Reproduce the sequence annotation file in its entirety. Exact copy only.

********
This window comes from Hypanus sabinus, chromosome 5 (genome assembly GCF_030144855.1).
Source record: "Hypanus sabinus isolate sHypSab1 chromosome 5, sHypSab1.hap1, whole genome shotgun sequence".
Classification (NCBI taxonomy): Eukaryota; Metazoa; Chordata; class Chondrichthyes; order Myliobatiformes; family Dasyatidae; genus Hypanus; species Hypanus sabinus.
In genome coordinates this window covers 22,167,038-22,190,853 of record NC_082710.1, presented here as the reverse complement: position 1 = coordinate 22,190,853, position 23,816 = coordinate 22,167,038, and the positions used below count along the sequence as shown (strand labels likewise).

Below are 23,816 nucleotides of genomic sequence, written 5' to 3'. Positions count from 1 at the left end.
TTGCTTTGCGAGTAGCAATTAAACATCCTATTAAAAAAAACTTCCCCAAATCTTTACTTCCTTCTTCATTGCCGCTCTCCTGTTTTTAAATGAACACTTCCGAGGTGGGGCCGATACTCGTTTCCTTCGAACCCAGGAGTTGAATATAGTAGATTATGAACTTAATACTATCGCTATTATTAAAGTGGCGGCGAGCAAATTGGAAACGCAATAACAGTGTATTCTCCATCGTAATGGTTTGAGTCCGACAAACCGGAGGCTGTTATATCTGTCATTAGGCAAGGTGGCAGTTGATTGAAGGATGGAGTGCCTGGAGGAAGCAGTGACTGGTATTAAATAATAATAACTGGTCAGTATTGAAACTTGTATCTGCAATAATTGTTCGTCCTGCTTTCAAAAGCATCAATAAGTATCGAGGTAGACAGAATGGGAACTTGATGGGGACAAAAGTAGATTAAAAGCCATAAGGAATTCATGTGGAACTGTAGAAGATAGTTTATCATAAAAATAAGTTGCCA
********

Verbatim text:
This window comes from Hypanus sabinus, chromosome 5 (genome assembly GCF_030144855.1).
Source record: "Hypanus sabinus isolate sHypSab1 chromosome 5, sHypSab1.hap1, whole genome shotgun sequence".
Classification (NCBI taxonomy): Eukaryota; Metazoa; Chordata; class Chondrichthyes; order Myliobatiformes; family Dasyatidae; genus Hypanus; species Hypanus sabinus.
In genome coordinates this window covers 22,167,038-22,190,853 of record NC_082710.1, presented here as the reverse complement: position 1 = coordinate 22,190,853, position 23,816 = coordinate 22,167,038, and the positions used below count along the sequence as shown (strand labels likewise).

Below are 23,816 nucleotides of genomic sequence, written 5' to 3'. Positions count from 1 at the left end.
TTGCTTTGCGAGTAGCAATTAAACATCCTATTAAAAAAAACTTCCCCAAATCTTTACTTCCTTCTTCATTGCCGCTCTCCTGTTTTTAAATGAACACTTCCGAGGTGGGGCCGATACTCGTTTCCTTCGAACCCAGGAGTTGAATATAGTAGATTATGAACTTAATACTATCGCTATTATTAAAGTGGCGGCGAGCAAATTGGAAACGCAATAACAGTGTATTCTCCATCGTAATGGTTTGAGTCCGACAAACCGGAGGCTGTTATATCTGTCATTAGGCAAGGTGGCAGTTGATTGAAGGATGGAGTGCCTGGAGGAAGCAGTGACTGGTATTAAATAATAATAACTGGTCAGTATTGAAACTTGTATCTGCAATAATTGTTCGTCCTGCTTTCAAAAGCATCAATAAGTATCGAGGTAGACAGAATGGGAACTTGATGGGGACAAAAGTAGATTAAAAGCCATAAGGAATTCATGTGGAACTGTAGAAGATAGTTTATCATAAAAATAAGTTGCCA